The World Bank predicts 6% growth this year on construction and manufacturing around the Tavan Tolgoi (TT) coal project, while agriculture has yet to recover from the harsh past winter. Another phase of the giant OT copper mine will go on line in the medium term to further expand exports, as the Bank recommended greater economic diversification and productivity gains. Foreign direct investment was $400 million in the first quarter, but strong domestic demand worsened the current account deficit and inflation, now at 8%. The central bank regularly cut rates the past year but may turn more cautious, especially as it applies more stringent loan provisioning rules to identify bank capital and liquidity gaps. Corporate credit extension was flat in recent months, following years of double-digit upticks.

Fiscal policy was mixed in Fitch’s view, as “rapid improvement” with revenue up 25% through May is offset by “structural reform delays” leaving government debt at 85% of GDP. Fuel subsidies and family social transfers have not been adjusted, and infrastructure concessions and discount mortgages are large liabilities. The Development Bank’s portfolio has not been audited and fully incorporated into the budget, and non-political oversight is lacking. Its overseas borrowing can repeat depreciation pressure on the currency, which has steadied the past year.

Both Fitch and the IMF argue that bank cleanup over the next six months will determine the vitality of policy and practical turnaround. Officials will present a detailed bad loan resolution strategy and introduce new collateral enforcement and bankruptcy procedures. They may propose a central disposal agency and macro-prudential curbs on household credit, with almost half in default danger at debt-service to income ratios above 60%. The Financial Action Task Force also criticized lax anti-money laundering practice, and without action the country could be “grey listed” and cut off from overseas correspondent relationships.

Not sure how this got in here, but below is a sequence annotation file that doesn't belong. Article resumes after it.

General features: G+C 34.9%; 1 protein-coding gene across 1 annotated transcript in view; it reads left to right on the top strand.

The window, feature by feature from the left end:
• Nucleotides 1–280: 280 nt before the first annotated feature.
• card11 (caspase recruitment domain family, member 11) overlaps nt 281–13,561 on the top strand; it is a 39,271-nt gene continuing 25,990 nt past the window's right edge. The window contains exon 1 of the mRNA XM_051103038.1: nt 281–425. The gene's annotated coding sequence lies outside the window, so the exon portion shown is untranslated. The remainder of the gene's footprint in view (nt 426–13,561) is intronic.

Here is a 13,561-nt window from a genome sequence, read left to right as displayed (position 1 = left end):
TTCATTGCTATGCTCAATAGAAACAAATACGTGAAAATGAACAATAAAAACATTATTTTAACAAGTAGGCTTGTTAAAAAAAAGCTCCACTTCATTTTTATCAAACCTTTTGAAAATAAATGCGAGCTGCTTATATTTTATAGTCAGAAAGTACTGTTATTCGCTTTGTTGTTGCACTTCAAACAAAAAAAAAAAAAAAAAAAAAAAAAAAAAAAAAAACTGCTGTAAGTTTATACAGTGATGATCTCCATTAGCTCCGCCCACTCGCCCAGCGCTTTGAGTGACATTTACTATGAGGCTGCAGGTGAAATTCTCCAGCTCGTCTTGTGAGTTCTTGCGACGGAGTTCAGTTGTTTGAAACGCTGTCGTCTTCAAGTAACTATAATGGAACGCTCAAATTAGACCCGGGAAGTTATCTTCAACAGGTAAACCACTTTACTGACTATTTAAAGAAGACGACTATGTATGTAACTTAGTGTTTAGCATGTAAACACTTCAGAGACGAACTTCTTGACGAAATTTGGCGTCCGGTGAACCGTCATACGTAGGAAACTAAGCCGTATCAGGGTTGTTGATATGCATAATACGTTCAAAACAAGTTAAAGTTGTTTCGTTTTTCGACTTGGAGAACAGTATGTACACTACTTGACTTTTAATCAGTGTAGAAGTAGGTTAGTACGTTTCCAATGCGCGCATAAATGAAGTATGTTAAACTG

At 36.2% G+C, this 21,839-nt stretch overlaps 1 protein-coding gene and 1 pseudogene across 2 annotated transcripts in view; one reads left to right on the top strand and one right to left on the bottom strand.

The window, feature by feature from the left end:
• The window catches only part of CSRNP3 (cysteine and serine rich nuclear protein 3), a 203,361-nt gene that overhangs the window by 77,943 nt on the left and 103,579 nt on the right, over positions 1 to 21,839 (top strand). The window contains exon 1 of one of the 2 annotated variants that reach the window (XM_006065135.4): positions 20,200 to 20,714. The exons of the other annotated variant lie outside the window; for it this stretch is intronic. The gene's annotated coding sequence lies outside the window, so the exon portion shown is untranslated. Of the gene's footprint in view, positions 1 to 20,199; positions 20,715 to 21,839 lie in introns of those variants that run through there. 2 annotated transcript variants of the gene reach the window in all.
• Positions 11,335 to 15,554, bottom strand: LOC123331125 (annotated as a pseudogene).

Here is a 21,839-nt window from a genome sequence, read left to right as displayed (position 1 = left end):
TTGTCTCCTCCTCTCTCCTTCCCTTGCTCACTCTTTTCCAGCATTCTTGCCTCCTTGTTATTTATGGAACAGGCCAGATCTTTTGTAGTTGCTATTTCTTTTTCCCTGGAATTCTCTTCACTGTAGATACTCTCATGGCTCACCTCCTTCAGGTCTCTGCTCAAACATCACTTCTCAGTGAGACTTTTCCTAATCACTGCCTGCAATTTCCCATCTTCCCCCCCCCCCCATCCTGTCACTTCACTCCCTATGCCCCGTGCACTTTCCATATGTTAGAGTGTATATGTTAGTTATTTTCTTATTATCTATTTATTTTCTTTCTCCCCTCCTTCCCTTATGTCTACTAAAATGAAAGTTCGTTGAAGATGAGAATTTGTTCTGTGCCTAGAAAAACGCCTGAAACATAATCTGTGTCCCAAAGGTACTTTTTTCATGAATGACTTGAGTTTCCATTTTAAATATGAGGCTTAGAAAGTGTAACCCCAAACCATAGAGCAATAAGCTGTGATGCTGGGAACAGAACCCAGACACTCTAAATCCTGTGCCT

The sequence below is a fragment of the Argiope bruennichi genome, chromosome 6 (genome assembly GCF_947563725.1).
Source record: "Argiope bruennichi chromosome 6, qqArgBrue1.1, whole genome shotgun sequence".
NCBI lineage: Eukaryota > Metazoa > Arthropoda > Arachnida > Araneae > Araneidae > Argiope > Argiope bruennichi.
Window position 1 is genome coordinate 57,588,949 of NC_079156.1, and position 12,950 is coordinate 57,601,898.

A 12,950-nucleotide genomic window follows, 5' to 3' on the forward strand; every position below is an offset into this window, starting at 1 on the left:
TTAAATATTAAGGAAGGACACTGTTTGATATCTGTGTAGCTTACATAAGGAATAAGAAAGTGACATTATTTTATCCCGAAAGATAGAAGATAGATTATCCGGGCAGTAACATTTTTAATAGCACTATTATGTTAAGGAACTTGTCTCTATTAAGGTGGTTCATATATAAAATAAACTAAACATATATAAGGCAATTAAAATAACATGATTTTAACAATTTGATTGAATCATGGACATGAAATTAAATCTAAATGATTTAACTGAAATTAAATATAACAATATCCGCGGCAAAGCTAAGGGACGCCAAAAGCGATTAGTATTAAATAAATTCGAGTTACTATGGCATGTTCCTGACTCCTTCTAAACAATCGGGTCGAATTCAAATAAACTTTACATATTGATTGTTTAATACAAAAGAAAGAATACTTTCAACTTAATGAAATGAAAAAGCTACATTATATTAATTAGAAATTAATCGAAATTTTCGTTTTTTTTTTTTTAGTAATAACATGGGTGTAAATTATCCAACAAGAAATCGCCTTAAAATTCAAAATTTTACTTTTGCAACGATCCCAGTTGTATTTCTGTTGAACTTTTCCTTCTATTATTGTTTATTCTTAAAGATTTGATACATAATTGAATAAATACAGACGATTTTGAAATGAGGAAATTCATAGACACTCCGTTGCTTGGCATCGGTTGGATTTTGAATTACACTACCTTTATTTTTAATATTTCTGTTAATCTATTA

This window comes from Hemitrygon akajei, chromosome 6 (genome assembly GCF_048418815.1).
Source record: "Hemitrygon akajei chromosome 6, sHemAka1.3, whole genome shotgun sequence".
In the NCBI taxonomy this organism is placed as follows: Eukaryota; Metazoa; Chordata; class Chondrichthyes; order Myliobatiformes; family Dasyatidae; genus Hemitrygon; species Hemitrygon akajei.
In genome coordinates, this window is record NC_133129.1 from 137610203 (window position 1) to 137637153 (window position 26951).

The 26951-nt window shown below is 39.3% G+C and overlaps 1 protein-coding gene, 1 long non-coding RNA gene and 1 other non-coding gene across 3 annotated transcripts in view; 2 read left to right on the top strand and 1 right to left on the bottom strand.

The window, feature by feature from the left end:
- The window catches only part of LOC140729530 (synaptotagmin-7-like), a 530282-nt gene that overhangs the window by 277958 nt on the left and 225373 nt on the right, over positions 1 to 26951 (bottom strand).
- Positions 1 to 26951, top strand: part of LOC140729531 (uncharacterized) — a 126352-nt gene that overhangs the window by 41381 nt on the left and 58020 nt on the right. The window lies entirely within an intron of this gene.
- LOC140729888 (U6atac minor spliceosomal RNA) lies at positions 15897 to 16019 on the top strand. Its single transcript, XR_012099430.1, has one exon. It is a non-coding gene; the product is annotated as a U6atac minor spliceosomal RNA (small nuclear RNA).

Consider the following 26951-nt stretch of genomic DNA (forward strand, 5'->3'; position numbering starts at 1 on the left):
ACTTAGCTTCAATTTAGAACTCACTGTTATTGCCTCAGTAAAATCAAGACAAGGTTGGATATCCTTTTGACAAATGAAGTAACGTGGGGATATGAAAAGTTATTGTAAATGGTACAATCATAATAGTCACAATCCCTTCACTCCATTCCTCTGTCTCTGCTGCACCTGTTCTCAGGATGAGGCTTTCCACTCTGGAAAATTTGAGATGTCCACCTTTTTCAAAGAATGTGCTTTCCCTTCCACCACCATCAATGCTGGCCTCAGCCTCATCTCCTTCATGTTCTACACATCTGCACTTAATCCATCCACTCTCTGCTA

The threat comes as Prime Minister Ukhnaa Hurelsukh broke ground on an oil refinery financed with a $1 billion soft loan from India under a campaign to forge links beyond traditional international mining company and China-Russia partners. The project was broached during a 2015 visit by Prime Minister Narendra Modi, and follows decades of aborted domestic building efforts.  The Indian delegation in pointed reference to regional rivals described a “spiritual alliance,” and the plant will eventually boost national output 10% according to government estimates.